Incredibly silly comedy from director Fukuda Yuichi about a high school boy (Suzuki Ryohei) who inherits the twisted perversions of his parents (a masochistic cop and sadistic dominatrix respectively). When he puts a pair of girls panties over his face he gains super-human powers, which come in handy when the school is invaded by gang members and the girl of his dreams (Shimizu Fumika) is attacked by an even more perverted super villain. There’s a lot of fun to be had throughout, but at 90 minutes long it takes a generous degree of goodwill from the audience for this one-joke movie to not outstay its welcome. Fortunately things pick up again towards the end and the film never attempts to take itself seriously.
Toymaker LEGO has been steadily expanding beyond the simple bricks many of us remember from our childhoods. These days the sets are dazzling, in their detail and range and represent many imaginary universes, rooted in popular films, stories and also worlds LEGO themselves have created.
To support this, LEGO moved some time ago in video games and also into making films. Often these are short features, run on the web or as part of TV programming, but increasingly stretching out to (shorter) feature length as well. LEGO Batman is an example of this, drawing on most of the Justice League characters and placing them in a very LEGO-looking animated Gotham City.
While this film is simple fun, aimed at younger audiences, it is also a very entertaining ride for older fans as well. The relationship between Batman and Superman is played for a lot of good humoured laughs and the whole thing, harks back to a campier less “dark” era of comic book adaptation. Surprisingly entertaining.
As much as anything I selected this title purely for some brainless, Sunday afternoon fun. I understand that it basically lifts its storyline from a recent computer game – Lex Luthor and The Joker team up to wreak havoc on Gotham City with the aid of a huge gun powered by kryptonite. Batman reluctantly joins forces with Superman in order to restore the balance, and along the way many of Batman’s rogues’ gallery of enemies make an appearance, as do a good number of the Justice League.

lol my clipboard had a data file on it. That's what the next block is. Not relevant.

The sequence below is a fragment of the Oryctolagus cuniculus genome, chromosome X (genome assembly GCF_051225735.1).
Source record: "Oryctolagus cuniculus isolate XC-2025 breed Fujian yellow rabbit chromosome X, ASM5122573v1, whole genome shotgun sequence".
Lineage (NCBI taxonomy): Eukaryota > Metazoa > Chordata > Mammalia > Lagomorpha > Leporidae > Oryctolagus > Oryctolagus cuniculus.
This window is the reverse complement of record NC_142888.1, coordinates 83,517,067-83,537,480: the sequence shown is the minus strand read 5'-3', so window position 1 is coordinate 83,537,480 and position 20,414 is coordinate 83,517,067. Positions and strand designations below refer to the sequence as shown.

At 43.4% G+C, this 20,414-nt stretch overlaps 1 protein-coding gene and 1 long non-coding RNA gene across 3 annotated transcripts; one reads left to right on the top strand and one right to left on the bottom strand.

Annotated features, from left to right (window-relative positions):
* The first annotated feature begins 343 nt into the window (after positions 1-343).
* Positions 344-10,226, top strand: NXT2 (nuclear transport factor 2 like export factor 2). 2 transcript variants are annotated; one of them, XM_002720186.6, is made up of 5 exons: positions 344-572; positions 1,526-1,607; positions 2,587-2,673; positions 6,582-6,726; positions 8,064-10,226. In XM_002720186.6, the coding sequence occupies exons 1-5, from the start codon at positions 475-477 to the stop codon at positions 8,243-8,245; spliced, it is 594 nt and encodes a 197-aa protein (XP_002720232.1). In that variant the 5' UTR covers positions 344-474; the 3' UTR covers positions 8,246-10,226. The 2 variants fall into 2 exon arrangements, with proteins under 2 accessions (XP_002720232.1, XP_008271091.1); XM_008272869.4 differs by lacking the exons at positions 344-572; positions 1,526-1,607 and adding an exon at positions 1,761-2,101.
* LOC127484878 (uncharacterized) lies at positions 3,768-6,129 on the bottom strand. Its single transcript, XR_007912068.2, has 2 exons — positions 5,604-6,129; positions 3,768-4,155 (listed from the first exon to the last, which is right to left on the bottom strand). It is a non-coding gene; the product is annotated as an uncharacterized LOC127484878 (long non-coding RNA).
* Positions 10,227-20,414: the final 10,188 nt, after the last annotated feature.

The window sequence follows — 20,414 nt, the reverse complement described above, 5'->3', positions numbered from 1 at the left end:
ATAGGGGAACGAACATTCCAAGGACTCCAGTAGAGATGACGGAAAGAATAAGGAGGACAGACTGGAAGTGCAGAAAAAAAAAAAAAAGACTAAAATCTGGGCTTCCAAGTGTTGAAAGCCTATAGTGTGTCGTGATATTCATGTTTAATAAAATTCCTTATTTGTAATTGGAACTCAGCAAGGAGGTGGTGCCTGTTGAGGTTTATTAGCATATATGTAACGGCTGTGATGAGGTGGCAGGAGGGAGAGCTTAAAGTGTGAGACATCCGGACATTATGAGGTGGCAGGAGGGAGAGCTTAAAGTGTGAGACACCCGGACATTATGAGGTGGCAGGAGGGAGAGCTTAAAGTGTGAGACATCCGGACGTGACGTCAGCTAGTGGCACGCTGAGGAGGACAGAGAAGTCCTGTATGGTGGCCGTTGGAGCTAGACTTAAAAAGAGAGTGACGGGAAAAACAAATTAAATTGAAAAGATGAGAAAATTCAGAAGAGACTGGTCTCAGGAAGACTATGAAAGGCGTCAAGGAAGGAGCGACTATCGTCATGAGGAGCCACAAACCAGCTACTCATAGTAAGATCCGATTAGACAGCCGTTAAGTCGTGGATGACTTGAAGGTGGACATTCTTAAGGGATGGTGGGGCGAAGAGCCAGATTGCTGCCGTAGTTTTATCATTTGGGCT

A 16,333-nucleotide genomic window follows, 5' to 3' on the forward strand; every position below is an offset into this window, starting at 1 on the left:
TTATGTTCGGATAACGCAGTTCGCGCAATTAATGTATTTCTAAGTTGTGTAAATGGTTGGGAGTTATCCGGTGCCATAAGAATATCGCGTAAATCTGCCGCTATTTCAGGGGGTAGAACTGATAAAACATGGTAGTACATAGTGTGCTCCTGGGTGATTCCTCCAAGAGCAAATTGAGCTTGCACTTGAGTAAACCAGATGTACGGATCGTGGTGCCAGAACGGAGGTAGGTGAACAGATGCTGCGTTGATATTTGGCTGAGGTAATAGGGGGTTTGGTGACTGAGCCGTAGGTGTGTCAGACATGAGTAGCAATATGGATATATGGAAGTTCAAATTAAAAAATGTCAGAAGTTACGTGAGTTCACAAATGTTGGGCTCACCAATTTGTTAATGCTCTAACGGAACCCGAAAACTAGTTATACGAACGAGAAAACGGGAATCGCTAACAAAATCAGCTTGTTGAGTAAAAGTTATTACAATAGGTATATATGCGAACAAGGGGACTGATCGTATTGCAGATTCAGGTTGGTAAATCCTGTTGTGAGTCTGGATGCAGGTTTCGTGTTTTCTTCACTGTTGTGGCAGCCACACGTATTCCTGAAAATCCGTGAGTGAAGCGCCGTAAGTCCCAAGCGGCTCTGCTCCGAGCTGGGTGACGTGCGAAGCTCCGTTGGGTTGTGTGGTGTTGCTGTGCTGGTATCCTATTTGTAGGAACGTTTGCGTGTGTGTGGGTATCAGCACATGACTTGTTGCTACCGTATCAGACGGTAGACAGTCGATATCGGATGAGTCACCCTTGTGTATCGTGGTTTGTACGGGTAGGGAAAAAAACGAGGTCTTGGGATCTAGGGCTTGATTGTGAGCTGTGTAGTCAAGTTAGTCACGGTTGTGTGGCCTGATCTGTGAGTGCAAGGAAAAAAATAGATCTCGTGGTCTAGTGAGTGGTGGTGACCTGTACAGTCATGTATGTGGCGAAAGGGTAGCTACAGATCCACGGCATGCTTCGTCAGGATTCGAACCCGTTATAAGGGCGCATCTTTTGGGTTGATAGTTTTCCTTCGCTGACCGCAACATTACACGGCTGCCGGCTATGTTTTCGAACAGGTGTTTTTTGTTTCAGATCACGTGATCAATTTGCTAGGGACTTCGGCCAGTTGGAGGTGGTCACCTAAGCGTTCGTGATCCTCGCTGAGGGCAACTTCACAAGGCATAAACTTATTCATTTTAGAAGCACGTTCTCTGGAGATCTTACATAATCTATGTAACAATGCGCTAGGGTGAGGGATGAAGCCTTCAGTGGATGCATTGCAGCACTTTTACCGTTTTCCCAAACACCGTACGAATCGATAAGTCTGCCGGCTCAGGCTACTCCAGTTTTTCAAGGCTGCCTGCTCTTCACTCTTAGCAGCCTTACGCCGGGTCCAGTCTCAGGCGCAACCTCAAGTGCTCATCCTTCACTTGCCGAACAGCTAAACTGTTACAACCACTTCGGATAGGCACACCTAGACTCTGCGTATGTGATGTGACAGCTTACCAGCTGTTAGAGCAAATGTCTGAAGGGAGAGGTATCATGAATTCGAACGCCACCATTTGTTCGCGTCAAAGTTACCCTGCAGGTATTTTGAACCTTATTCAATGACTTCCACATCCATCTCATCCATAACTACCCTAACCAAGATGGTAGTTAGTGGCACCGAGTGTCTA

The animation style plays heavily into the LEGO aesthetic, which gives everything an undeniably cute appearance. Many elements, from the Batmobile to Danny Elfman’s score hark back to the Tim Burton era, while Joker looks most like Caesar Romero from the 60s TV series. The biggest surprise, however, came from the script. The plot itself is incredibly simple and designed solely to cue up a series of game-style challenges and confrontations, but the dialogue is surprisingly smart and witty, with a couple of genuine laugh-out-loud gags.
Hardly an indispensable addition, this is nevertheless an entertaining little discovery that will appeal to far more than just DC Comics completists or fans of brightly coloured Danish bricks.
Iron Man 3 sees Robert Downey Jr reunited with the director of Kiss Kiss Bang Bang in thoughtful, if somewhat loosely put together action hit. There are some great moments, lots of laughs and plenty to keep die hard fans of the Avengers’ series talking and debating for some time to come. Despite some problems with the plot development, I’m inclined to think this is the best of the Iron Man series and may well prove to be critical to the larger story arc of the Avengers franchise.